Though remaining outside of Judaism, the more serious of these Gentiles who believed in the true God began to be known by the name of ‘God-fearers’. The bible terms Cornelius in this way, and the Greeks who came up to the feast at Jerusalem and who wanted to see Jesus were almost certainly the same as well. When Jesus threw out the money-changers from the temple, it was from the area set aside for these God-fearing Gentiles that he ejected them, and he did so because the area was to be called a house of prayer ‘for all nations’.
Jews, and subsequently Christians, have never found it easy to know how to relate to God-fearers. They are not part of God’s people, and though some remain outside, others clearly have the potential to be converted and come in. Sometimes we resist those who seem to be close to the kingdom, like some Jehovah’s Witnesses, and we embrace others who, like Agrippa, align themselves with a church because it suits them to do so, but who are only almost persuaded to become Christians and stop short of actually committing themselves.
The problem appears to be that we respond to an outward alignment to an organisation and not to the inward work of the Holy Spirit in hearts and minds. So, if someone is part of one of the respectable old denominations or an apparently flourishing new one, we give them the benefit of the doubt and treat them as Christians, though they may be very far from it. On the other hand, those who are perhaps exploring on their own or via a slightly odd group, or a sect such as the Jehovah’s Witnesses, are treated with a great deal of suspicion and actively shunned, even though God may be at work drawing them to himself.
It is not easy to get it right. These days I find myself becoming more convinced that many within the churches, including some clergy and those in positions of responsibility, are no more than almost Christians who are not actually part of the people of God. On the other hand, whilst recognising that they may not yet have entered the kingdom, I am warming to and praying for, those who have an active, serious, committed faith, which may as yet be incomplete.
My daughter told me that she recently preached on the subject of disagreeing well.
I suspect that for many today it is a lost art, or maybe an art that was never learned in the first place. Jewish rabbis at the time of Jesus would have been well instructed in the matter. That doesn’t mean that they would have always come to right conclusions nor that they would not have had some very heated arguments, but in the main, they would have taken time to investigate and understand positions that differed from their own. Rabbis held in high esteem tended to be able to argue against themselves from the positions of those who disagreed with them.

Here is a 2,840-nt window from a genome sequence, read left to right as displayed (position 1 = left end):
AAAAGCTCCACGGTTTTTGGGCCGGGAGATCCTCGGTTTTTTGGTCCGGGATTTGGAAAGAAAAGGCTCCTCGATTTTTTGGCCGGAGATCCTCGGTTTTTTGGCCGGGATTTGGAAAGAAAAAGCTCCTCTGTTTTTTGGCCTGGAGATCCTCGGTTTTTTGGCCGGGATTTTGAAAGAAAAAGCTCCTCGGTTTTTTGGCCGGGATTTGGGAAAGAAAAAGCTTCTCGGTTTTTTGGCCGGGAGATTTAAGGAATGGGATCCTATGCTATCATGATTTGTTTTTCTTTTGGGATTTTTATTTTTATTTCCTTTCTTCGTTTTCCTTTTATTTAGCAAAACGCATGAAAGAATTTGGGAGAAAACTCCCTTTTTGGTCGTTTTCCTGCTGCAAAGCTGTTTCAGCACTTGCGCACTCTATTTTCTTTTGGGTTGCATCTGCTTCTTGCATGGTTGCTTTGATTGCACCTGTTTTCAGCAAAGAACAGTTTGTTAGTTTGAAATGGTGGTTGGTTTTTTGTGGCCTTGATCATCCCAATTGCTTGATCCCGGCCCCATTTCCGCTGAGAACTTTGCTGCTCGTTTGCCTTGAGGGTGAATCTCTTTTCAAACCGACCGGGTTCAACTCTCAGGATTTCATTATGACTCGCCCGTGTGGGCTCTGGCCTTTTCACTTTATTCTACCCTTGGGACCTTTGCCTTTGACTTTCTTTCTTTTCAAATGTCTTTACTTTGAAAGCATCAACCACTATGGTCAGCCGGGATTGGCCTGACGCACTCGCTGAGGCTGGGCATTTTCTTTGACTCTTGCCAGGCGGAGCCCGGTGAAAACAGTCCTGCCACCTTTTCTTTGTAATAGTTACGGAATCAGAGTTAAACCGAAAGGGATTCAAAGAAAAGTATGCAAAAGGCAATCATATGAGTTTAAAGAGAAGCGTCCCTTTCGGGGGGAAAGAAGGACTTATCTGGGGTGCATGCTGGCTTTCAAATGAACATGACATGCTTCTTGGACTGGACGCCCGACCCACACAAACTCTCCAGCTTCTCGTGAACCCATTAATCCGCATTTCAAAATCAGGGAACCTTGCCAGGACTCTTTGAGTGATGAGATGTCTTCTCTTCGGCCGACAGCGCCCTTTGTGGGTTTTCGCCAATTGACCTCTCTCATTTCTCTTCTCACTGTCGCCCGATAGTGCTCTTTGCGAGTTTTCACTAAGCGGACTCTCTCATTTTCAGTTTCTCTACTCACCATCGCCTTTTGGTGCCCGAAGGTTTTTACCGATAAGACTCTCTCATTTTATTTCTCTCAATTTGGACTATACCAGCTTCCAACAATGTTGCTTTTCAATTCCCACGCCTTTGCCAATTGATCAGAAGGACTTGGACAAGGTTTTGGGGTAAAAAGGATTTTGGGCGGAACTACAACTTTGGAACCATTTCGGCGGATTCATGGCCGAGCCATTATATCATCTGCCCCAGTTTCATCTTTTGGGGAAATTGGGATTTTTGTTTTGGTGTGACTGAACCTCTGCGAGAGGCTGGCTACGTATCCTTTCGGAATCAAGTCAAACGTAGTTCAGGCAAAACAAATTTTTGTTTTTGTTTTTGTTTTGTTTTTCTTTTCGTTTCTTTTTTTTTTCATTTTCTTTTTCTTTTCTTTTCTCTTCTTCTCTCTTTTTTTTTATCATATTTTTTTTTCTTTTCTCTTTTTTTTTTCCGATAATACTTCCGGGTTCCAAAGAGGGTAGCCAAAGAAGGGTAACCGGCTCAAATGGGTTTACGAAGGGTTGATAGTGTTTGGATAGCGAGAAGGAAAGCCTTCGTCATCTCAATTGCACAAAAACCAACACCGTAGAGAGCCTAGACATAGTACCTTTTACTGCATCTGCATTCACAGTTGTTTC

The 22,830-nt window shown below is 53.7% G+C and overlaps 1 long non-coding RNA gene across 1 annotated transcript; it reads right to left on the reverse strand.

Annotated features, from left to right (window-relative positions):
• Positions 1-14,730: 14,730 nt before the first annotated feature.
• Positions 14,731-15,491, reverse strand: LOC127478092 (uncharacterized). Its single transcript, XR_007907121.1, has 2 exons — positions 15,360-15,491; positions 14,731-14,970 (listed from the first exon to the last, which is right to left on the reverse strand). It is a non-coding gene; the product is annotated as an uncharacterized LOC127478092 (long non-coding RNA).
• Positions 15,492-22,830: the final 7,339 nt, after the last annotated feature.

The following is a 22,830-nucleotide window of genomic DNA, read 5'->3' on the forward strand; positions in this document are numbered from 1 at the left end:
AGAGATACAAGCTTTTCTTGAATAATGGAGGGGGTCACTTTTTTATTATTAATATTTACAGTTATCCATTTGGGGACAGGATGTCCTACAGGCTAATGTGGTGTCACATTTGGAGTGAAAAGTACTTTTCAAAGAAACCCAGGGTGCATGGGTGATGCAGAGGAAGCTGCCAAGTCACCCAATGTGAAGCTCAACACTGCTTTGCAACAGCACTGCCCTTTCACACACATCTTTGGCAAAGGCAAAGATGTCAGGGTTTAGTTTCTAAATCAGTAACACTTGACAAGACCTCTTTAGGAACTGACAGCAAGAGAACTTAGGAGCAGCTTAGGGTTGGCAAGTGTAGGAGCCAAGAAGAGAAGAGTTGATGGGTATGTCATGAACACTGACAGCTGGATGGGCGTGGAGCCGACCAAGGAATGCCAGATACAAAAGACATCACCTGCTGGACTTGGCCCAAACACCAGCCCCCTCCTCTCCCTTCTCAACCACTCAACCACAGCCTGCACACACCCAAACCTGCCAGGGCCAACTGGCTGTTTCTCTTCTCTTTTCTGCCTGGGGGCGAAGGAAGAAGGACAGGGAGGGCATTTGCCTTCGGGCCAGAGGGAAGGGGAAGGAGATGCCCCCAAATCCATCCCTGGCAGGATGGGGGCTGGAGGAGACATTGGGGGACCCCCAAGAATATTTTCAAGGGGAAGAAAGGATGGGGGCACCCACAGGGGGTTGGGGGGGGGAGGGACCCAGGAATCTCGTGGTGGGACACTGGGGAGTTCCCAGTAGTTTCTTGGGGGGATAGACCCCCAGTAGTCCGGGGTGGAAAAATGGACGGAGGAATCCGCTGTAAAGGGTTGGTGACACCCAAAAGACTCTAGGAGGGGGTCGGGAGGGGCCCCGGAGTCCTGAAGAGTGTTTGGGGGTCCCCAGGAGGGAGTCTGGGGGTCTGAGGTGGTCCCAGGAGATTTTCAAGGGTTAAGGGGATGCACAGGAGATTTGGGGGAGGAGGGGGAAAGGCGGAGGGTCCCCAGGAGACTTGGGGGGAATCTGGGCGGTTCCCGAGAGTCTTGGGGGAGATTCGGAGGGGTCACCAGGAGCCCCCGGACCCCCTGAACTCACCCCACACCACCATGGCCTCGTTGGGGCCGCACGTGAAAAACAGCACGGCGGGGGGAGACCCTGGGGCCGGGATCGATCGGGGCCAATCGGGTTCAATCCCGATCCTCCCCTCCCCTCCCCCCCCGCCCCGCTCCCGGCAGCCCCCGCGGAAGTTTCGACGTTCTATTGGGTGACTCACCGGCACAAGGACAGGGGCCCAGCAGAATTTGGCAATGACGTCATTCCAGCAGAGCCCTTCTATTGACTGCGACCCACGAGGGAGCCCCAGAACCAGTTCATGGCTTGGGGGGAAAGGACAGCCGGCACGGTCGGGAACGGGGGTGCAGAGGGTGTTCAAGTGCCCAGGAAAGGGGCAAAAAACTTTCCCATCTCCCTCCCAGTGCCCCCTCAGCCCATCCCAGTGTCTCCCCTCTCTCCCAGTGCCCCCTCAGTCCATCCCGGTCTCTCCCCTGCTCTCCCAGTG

Unfortunately, it is quite rare today to find people who know how to listen to, hear and understand a position that is different from their own. Indeed it is increasingly common to counter any disagreement with an aggressive attack on the character of the one who voiced it, rather than presenting a well thought through case as to why it might be wrong. The descent into existentialism in the world encourages and facilitates such responses, but they should not be part of interactions between Christians.
Though sometimes avoiding the extreme of character assassination in response to a disagreement, Christians seem to have achieved tolerance by the simple method of declining to engage in any ordered discussion where disagreements might exist. Though having a different result to some of the conflicts in the world, this position has the same roots in the world’s embrace of existentialism. Whereas some come to the conclusion that everyone (else) is wrong, others have tried to insist that we can all be right and that it is therefore bad form to point out areas of disagreement.
One of the booklets I have written is “Why Evangelical Anglicans Should Not Baptise Babies” It has been written out of the conviction that the baptismal practice of Evangelical Anglicans is wrong, not out of any animosity toward those who engage in such a practice. I worked in a church in partnership with an evangelical Anglican minister for ten years and I have very warm memories of that, but I still believe, that on this point, he was in error. Regarding the booklet, my greatest disappointment has not been that a well read, well informed Anglican has refuted the points I raise, but that I have met a fairly solid refusal to engage in discussion about the matter. I recently had the opportunity of a brief conversation with a Church of England Bishop and I asked him if it would be possible for him, or someone recommended by him, to have a look at the booklet and give me some feedback. He declined to do so himself and suggested that others would be too busy to do so either.
I also had an email exchange with the editor of a series of small books primarily aimed at Church of England clergy. He remarked that he thought my book ‘Interesting’, but seemed reluctant to say anything further than that.
I am aware that I am as fallible as the next person and that it is possible that I may have misunderstood the Church of England position on the matter, but my work is a serious, conscientiously researched piece of writing which raises some genuine concerns. I would love to have someone disagree well with me. Agreement would of course be better, but good disagreement is healthy and would be nearly as welcome.
So if any one of you is a theologically informed Anglican, who can spare the time to respond to what I have written, I would really appreciate that. The booklet can be read online for free, or ordered from me in hard copy via the Books section of this website.